Dr. NerdLove is on vacation this week, so we’re keeping things short and sweet. Besides, sometimes a question doesn’t require a dissertation in response…
I seek your guidance. I’m 18 years old going on 19 in college and I’ve just experienced my first crush.
Before I go on keep in mind. I’m somewhat of a sheltered child. I’ve spent all my life in private school and I’ve never really found any attraction to any one, I’ve just been more focused on just being friendly. My friends and I came to the conclusion that I might be Asexual. Or so we thought up until now. Now the girl I have this crush on I’ve known for the last four years. We’ve become good friends and we even do a comic book podcast. Now this crush wasn’t at first glance. It’s something that just sort of developed. But here is where I seek help. As I’ve pointed out I’ve never been in any relationship in the romantic or sexual manner.She’s just recently broken up with her boyfriend back in January. An the cherry on top of this is she’s 5 years older then me. Approximately 23 going on 24. We’ve planned to hang out this summer but I don’t know how to treat this. I know not to force the idea of a relationship outside of our friendship. But this annoying little voice in my head keeps insisting be direct and just ask. So do I listen and just see if this is something she wants to do and let her decide? Or do I just shut the little gnome up and play it safe?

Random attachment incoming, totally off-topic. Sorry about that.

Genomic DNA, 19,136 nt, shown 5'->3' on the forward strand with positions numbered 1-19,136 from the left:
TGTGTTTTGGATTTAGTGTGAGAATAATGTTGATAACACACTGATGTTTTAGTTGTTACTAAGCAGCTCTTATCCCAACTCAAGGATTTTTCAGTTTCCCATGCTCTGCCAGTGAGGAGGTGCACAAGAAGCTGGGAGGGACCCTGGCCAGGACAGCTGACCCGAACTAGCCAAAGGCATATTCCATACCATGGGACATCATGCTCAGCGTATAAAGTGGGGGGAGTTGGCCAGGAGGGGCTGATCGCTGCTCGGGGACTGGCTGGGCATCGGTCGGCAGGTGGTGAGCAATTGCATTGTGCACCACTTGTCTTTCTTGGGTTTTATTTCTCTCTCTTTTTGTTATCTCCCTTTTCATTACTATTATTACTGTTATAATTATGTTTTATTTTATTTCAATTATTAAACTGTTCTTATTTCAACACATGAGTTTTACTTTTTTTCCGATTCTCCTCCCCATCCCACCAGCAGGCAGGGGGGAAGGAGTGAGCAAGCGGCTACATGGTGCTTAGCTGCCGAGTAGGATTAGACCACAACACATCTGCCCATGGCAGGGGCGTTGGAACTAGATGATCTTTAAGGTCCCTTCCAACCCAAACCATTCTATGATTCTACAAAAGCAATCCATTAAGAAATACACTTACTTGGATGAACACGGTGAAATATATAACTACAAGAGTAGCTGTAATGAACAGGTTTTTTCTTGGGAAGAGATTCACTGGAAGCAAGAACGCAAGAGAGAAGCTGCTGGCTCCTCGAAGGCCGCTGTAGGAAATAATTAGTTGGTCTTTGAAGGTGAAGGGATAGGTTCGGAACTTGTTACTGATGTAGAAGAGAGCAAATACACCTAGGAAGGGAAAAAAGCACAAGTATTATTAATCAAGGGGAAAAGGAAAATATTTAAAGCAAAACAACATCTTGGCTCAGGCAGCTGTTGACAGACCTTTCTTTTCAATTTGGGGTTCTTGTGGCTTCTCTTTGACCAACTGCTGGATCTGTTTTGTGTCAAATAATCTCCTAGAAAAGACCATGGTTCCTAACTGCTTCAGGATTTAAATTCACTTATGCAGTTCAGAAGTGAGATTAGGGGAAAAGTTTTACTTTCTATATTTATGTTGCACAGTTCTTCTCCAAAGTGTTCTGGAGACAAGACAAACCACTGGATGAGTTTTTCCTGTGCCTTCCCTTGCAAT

Look, dating is a contact sport. If you’re going to play, you have to assume that there’s going to be risk. Playing it safe is only going to ensure that nothing happens.
To switch to a different metaphor entirely: if you’re planning on dating at all, then eventually you’re going to have to leave the metaphorical nest and try to fly. You may make it on your first try. Most people don’t and end up crashing to the ground. It’s part of the learning process; you have to be able to handle being rejected or breaking up if you’re going to be trying to have a mature adult relationship. If you keep waiting for the “perfect” opportunity where you have 0 risk of things going wrong… well, you’re going to be single for a long, long time.
You’re interested in her. She’s single. Man up and ask her out on a date. The worst thing that she says is “no”, in which case… well, it sucks to be you, but at least you tried. Laugh it off, go back to being friends and look for a new Ms. Right.